In the book I treat this whole question of evangelical anti-traditionalism with more nuance than I can do here – but I sum up my argument in the term “immediatism.” By “immediatism,” I mean that evangelicals have long believed that the only thing that really matters to us as Christians, in the end, is that each of us can go directly, individually, to the throne of God. Because the ultimate arbiter and authority in our religion is the reasoning of our own individual minds and the experiencing of our own individual hearts, we believe we don’t need time-honored liturgies, doctrinal statements, or church polities or disciplines. We believe we don’t need to read past theologians to interpret and understand the truths God communicates to us in Scripture.
If we had time, we could talk about how unlike the church of the first 1800 or so years – really, including the earliest Protestant churches too – this modern “immediatism” is. But let me cut to the chase: if we are to live well as humans in relationship with God and each other, then we simply do need communal wisdom, both modern and traditional. For we are irreducibly social creatures whom God meets in an irreducibly social way.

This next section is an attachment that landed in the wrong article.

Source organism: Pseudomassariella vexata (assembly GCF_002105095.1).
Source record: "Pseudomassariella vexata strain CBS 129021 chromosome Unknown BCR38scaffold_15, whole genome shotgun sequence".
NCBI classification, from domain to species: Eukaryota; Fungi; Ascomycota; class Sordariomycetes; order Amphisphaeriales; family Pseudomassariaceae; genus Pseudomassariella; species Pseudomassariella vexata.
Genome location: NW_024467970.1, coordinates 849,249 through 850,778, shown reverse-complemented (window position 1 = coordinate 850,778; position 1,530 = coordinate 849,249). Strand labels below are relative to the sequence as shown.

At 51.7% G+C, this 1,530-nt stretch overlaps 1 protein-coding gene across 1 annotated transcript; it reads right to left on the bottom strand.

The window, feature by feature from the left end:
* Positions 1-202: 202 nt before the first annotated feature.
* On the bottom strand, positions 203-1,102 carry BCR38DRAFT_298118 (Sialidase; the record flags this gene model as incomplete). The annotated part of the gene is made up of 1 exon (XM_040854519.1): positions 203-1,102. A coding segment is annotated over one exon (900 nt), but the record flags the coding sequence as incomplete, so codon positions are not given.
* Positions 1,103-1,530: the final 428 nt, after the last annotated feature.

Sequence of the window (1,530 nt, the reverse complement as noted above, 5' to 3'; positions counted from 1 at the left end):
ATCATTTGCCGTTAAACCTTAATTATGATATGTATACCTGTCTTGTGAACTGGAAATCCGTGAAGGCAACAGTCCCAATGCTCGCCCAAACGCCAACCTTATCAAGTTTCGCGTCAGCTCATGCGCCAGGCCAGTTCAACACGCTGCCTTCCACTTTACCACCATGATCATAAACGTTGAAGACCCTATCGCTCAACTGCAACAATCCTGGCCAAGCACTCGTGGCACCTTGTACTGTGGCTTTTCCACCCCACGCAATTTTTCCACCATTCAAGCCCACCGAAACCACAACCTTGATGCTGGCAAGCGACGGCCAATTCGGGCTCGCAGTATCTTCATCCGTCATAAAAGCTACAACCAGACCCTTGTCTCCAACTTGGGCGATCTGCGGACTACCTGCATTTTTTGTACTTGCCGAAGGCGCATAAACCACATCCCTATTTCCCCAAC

From infancy, we are helpless without the love and nurture of others. A human child cannot survive as recognizably human without community (viz: feral children and the Tarzan story). And when God (who is himself a Trinity – a community) wanted to show himself to us, he did not do so through a mere communication of rules and principles to be understood and practiced through individual reason applied by individual will, nor through a mere mysticism to be experienced in the cloister of our hearts and savored in private. He did so through a relationship with generation upon generation of people-in-community – first, as the invisible God in special covenant relationship with the community of the ancient Israelites, and then as the visible God who became Immanuel, the Incarnate, embodied One—living and healing and teaching among the community of first-century Judea, sharing every inch of their humanity.